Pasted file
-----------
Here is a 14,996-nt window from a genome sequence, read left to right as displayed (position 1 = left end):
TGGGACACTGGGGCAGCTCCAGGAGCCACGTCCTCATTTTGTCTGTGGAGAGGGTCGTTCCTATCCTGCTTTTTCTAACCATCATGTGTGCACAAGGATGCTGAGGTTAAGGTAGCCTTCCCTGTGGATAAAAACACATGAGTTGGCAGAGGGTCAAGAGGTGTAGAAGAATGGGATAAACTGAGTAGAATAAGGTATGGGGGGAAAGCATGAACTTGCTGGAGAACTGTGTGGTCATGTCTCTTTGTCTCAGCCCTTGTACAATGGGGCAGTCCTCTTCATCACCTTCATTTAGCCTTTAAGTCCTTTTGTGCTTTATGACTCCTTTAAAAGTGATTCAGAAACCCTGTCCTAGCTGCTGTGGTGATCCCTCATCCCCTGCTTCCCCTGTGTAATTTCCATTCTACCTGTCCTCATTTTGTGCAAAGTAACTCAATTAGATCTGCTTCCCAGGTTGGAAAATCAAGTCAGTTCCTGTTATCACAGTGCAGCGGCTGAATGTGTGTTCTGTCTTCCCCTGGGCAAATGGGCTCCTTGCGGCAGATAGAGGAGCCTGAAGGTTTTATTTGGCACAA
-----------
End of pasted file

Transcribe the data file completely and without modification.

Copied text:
Here is a 14,996-nt window from a genome sequence, read left to right as displayed (position 1 = left end):
TGGGACACTGGGGCAGCTCCAGGAGCCACGTCCTCATTTTGTCTGTGGAGAGGGTCGTTCCTATCCTGCTTTTTCTAACCATCATGTGTGCACAAGGATGCTGAGGTTAAGGTAGCCTTCCCTGTGGATAAAAACACATGAGTTGGCAGAGGGTCAAGAGGTGTAGAAGAATGGGATAAACTGAGTAGAATAAGGTATGGGGGGAAAGCATGAACTTGCTGGAGAACTGTGTGGTCATGTCTCTTTGTCTCAGCCCTTGTACAATGGGGCAGTCCTCTTCATCACCTTCATTTAGCCTTTAAGTCCTTTTGTGCTTTATGACTCCTTTAAAAGTGATTCAGAAACCCTGTCCTAGCTGCTGTGGTGATCCCTCATCCCCTGCTTCCCCTGTGTAATTTCCATTCTACCTGTCCTCATTTTGTGCAAAGTAACTCAATTAGATCTGCTTCCCAGGTTGGAAAATCAAGTCAGTTCCTGTTATCACAGTGCAGCGGCTGAATGTGTGTTCTGTCTTCCCCTGGGCAAATGGGCTCCTTGCGGCAGATAGAGGAGCCTGAAGGTTTTATTTGGCACAA